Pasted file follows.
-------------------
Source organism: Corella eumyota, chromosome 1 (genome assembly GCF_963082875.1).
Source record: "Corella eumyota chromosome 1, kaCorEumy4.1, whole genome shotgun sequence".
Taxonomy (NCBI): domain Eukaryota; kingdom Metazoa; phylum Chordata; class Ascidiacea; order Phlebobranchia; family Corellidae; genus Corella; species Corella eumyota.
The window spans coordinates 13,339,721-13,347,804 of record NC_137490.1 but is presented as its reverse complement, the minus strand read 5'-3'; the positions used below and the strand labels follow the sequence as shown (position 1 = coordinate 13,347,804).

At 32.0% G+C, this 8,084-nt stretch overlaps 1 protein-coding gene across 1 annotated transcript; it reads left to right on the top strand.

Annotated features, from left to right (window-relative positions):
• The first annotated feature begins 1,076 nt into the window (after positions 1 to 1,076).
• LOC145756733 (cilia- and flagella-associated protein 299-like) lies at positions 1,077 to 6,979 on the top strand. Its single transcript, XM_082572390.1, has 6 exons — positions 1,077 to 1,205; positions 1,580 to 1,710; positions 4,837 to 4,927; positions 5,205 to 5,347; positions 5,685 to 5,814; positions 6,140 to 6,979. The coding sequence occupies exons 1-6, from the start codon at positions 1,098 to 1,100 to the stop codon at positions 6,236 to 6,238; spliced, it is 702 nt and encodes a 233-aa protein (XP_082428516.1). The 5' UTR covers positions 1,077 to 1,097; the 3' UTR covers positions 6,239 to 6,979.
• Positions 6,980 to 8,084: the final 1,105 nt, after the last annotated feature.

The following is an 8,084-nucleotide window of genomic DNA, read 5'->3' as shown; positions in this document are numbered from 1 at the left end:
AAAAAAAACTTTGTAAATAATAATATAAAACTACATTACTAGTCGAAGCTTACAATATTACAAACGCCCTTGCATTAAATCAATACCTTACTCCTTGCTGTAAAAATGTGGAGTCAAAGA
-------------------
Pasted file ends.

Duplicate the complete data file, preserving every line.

Source organism: Corella eumyota, chromosome 1 (genome assembly GCF_963082875.1).
Source record: "Corella eumyota chromosome 1, kaCorEumy4.1, whole genome shotgun sequence".
Taxonomy (NCBI): domain Eukaryota; kingdom Metazoa; phylum Chordata; class Ascidiacea; order Phlebobranchia; family Corellidae; genus Corella; species Corella eumyota.
The window spans coordinates 13,339,721-13,347,804 of record NC_137490.1 but is presented as its reverse complement, the minus strand read 5'-3'; the positions used below and the strand labels follow the sequence as shown (position 1 = coordinate 13,347,804).

At 32.0% G+C, this 8,084-nt stretch overlaps 1 protein-coding gene across 1 annotated transcript; it reads left to right on the top strand.

Annotated features, from left to right (window-relative positions):
• The first annotated feature begins 1,076 nt into the window (after positions 1 to 1,076).
• LOC145756733 (cilia- and flagella-associated protein 299-like) lies at positions 1,077 to 6,979 on the top strand. Its single transcript, XM_082572390.1, has 6 exons — positions 1,077 to 1,205; positions 1,580 to 1,710; positions 4,837 to 4,927; positions 5,205 to 5,347; positions 5,685 to 5,814; positions 6,140 to 6,979. The coding sequence occupies exons 1-6, from the start codon at positions 1,098 to 1,100 to the stop codon at positions 6,236 to 6,238; spliced, it is 702 nt and encodes a 233-aa protein (XP_082428516.1). The 5' UTR covers positions 1,077 to 1,097; the 3' UTR covers positions 6,239 to 6,979.
• Positions 6,980 to 8,084: the final 1,105 nt, after the last annotated feature.

The following is an 8,084-nucleotide window of genomic DNA, read 5'->3' as shown; positions in this document are numbered from 1 at the left end:
AAAAAAAACTTTGTAAATAATAATATAAAACTACATTACTAGTCGAAGCTTACAATATTACAAACGCCCTTGCATTAAATCAATACCTTACTCCTTGCTGTAAAAATGTGGAGTCAAAGA